One way to address this problem is to have an interview debrief panel after every interview. Gather everyone in a room and go around briefly discussing any key highlights or lowlights from the interview. You’ll be surprised at the discussions and self reflections that can come out of this process, and you’ll have a lot more visibility into where your interview process might be breaking down. It is a small time investment to make, and it could end up saving you much more time down the road.

One other thing that can be helpful here is to have the hiring manager be the final person to formally interview the candidate. This allows them to hear how the candidate thinks the interviews went and to get a sense of how well the team is selling the opportunity throughout the day. Candidates will be more honest than you’d expect about the process, especially if things are going poorly. Your recruiter is also a great partner in collecting this feedback, as they’ll often be the last person that talks to the candidate on their way out at the end of the day.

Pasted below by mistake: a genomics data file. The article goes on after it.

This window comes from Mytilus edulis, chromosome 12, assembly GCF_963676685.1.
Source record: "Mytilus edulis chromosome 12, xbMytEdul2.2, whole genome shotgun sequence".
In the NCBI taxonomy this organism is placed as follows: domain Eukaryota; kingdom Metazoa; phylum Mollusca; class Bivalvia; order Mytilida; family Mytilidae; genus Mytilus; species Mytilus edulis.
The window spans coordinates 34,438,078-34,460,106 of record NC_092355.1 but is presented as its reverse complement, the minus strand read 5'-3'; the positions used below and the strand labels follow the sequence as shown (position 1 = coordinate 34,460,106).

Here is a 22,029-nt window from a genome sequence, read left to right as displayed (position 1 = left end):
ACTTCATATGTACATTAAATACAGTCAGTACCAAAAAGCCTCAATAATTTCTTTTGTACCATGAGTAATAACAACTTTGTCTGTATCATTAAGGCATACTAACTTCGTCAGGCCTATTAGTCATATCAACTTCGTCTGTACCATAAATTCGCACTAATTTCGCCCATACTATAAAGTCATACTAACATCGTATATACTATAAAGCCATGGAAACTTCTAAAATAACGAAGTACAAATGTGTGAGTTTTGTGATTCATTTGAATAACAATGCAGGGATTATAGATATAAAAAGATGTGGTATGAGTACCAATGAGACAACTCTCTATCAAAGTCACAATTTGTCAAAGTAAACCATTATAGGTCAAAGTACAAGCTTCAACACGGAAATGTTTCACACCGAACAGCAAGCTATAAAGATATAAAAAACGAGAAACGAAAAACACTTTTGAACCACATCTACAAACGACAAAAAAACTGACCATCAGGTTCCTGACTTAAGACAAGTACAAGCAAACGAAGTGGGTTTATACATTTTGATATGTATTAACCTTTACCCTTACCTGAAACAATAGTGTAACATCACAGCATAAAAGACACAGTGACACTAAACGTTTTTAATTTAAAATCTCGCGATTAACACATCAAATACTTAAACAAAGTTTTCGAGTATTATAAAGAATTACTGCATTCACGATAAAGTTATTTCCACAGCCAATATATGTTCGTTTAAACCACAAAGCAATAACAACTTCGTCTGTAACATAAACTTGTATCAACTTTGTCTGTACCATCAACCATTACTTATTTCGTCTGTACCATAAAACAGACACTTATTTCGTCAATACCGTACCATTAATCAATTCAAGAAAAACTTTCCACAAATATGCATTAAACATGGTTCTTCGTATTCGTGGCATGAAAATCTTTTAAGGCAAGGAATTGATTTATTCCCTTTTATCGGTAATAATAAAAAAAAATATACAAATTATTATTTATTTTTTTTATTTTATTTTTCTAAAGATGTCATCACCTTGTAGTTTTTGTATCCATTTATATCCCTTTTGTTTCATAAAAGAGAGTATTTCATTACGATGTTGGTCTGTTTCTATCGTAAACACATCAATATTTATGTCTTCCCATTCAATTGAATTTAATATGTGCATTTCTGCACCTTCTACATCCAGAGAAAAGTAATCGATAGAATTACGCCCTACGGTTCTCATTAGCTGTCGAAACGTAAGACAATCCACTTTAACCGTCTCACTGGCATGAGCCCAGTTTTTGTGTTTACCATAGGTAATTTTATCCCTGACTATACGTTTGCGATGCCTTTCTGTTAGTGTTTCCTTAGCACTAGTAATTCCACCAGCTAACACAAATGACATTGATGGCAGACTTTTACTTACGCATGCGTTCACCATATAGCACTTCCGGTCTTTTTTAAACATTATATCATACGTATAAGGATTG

Set your team – and your candidates – up for success

Recruiting isn’t easy, but a few simple steps and conversations could save growing teams from wasting time and energy. Try to avoid that first urge to just dive into resumes and profiles. Instead, step back for a few minutes, define your process, and align on what the right candidate means for your company. You’ll save yourself a lot of grief, but arguably even better, you’ll learn a lot about your own team.